Some believe Provectus has the most unusual opportunity in the history of drug development thus far, and that no one has ever seen a drug work like Rose Bengal in PV-10 and PH-10.
[Emphasis below all mine.]
The Cancer Watch article establishes context with historical PV-10 clinical trial success: Back in October, 2012, Phase 2 metastatic melanoma data on use of intralesional PV-10 presented at ESMO (European Society for Medical Oncol- ogy) 2012 Congress in Vienna, Austria, showed an objective response rate (ORR) of 51%, and a disease control rate of 69% in target melanoma lesions. The other finding, which lies behind some of the intensifying interest in PV-10, was a 61% ORR in bystander (uninjected) lesions among patients who had complete or partial responses in their target lesions. The bystander lesion ORR in patients with non responsive target lesions was 18%. Of deep interest, as well, were case studies showing potential stasis or regression of untreated visceral lesions in patients following PV-10 treatment of their cutaneous lesions.
The author further establishes governing thought: A bystander effect was clearly apparent in the first study in that PV-10-treated mice had 3 or fewer lung metastases as compared with more than 250 in each of the untreated mice.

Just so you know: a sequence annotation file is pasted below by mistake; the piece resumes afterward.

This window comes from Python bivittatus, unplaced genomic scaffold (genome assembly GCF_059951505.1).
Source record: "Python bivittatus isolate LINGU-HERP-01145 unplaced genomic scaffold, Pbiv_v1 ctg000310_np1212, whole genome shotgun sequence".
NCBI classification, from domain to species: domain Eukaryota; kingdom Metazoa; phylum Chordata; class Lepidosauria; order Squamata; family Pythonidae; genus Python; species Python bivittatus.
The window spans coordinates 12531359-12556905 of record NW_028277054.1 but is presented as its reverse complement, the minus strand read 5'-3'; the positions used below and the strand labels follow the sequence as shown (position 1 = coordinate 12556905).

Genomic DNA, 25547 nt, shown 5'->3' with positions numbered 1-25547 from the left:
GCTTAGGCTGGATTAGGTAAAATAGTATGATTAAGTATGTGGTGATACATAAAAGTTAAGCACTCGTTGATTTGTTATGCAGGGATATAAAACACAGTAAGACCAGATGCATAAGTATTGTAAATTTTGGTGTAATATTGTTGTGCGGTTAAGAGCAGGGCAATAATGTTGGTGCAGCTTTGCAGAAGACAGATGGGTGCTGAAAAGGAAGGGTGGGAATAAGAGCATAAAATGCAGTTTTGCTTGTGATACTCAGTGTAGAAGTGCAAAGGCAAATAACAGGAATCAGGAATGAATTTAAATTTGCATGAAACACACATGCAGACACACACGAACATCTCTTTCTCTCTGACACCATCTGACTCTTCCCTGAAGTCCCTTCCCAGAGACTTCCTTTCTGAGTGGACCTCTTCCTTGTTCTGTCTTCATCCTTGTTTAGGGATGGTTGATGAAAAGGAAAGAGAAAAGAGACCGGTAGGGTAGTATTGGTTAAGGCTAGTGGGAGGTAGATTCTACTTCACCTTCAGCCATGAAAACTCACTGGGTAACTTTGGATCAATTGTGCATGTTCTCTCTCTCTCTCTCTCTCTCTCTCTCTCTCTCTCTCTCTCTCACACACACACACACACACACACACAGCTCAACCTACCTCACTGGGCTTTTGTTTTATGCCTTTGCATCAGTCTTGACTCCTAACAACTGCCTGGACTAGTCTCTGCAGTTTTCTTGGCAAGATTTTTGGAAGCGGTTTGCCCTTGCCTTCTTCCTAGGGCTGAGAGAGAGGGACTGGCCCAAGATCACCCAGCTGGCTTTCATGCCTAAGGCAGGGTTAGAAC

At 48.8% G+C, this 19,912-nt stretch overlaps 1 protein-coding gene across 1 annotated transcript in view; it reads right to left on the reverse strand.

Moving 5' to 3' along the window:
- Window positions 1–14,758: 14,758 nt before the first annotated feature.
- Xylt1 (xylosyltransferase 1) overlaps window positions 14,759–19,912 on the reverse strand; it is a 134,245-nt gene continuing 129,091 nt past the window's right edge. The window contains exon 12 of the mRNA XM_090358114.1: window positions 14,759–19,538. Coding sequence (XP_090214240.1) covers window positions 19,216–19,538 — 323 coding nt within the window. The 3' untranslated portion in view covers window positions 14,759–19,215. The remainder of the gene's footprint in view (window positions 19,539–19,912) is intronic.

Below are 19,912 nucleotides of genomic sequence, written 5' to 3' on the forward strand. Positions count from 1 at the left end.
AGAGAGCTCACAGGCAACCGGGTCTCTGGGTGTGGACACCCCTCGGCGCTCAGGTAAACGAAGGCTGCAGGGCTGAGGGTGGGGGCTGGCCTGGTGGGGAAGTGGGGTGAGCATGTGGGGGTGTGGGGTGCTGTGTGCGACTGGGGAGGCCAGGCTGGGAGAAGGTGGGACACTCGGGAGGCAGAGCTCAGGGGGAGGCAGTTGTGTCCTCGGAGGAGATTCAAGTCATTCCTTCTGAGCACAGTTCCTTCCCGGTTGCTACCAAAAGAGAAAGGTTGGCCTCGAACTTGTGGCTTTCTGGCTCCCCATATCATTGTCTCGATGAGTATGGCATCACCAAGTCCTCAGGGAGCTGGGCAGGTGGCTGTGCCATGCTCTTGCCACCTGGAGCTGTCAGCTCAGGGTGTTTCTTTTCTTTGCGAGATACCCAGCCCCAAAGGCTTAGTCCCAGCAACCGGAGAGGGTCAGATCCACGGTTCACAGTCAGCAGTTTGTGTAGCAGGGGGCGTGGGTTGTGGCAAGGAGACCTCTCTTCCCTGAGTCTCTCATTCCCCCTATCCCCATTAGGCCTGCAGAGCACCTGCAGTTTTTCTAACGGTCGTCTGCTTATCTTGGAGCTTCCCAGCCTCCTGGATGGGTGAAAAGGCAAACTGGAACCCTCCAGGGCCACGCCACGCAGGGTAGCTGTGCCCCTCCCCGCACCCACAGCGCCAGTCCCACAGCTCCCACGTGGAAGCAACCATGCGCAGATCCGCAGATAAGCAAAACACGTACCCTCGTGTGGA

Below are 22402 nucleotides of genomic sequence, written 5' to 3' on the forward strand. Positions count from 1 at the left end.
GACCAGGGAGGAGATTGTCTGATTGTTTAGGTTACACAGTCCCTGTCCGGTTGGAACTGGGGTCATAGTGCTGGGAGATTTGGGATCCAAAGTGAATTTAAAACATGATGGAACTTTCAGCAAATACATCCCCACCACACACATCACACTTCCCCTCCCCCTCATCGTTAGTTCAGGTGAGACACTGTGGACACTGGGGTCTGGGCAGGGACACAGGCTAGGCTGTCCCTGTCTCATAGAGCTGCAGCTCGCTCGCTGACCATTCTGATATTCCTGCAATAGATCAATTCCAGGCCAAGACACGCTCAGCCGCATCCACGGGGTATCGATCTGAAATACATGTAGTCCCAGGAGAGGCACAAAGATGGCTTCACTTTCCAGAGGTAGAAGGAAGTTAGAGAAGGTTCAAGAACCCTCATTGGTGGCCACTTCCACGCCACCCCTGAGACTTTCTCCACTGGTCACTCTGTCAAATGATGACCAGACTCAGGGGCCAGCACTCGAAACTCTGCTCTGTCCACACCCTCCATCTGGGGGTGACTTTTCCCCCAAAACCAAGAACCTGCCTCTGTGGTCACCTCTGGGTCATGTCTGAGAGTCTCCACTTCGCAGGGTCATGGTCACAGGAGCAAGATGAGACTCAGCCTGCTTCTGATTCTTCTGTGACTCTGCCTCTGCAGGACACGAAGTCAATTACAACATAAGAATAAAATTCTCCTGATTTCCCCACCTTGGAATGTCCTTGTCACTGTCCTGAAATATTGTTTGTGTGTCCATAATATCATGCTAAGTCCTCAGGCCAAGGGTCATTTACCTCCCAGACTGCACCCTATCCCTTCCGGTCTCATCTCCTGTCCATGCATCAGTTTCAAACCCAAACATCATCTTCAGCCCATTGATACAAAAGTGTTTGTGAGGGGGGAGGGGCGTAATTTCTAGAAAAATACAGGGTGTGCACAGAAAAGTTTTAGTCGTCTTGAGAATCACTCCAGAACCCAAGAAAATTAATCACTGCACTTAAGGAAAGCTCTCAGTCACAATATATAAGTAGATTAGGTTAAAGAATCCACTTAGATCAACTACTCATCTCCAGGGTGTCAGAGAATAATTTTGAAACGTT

In further elucidating the work at the cancer center, the author wrote: The focus at Moffitt, Dr. Sarnaik continued, is on discerning the presence of immune cell infiltrate in untreated tumors after PV-10 injections into other lesions. "We are really interested in harnessing immune cell infiltrate as a form of treatment," he said, noting also that while creating cancer vaccines has been thought of traditionally as one of the Holy Grails of cancer research, cancer vaccines have turned out to be not strong enough to generate an adequate immune response. Is Dr. Sarnaik implying PV-10 is the Holy Grail?
In response to the weakness of cancer vaccines: The strategy of adoptive cell transfer potentially overcomes the weak vaccine response...While adoptive cell transfer offers the advantage that enough T cells can be obtained for infusion in all patients, the T-cell receptors transfected into the T cells have a limited antigen specificity.
PV-10, however: ...Shari Pilon-Thomas, PhD, also a Moffitt researcher, demonstrated that T-lymphocytes recovered from mice treated with PV-10 do appear to be of a higher quality, as evidenced by stronger tumor reactivity...
Sarnaik's study will test Pilon-Thomas' conclusions in humans: "This is a straightforward study that will give a yes or no answer," Dr. Sarnaik said.
The Cancer Watch article about Moffitt may be the information/PR prelude to the cancer center's long-awaited high profile conference presentation and contemporaneous publication of its work on the immunological MOA characterization of PV-10 work.
When I think of appropriate "high profile" conferences, two come to mind: the annual meetings of the American Association for Cancer Research ("AACR") and the American Society of Clinical Oncology ("ASCO"). The former runs April 6-10, while the latter runs May 31-June 4. While research is presented at both conferences, ASCO is more focused on clinical trial results and updates. As such, and since Moffitt's work to date (excluding the recently initiated human trial) has been murine research, I'd guess the target conference for Moffitt is AACR. If AACR is indeed where Moffitt presents, then I'd also guess the target peer-reviewed publication is Cancer Research.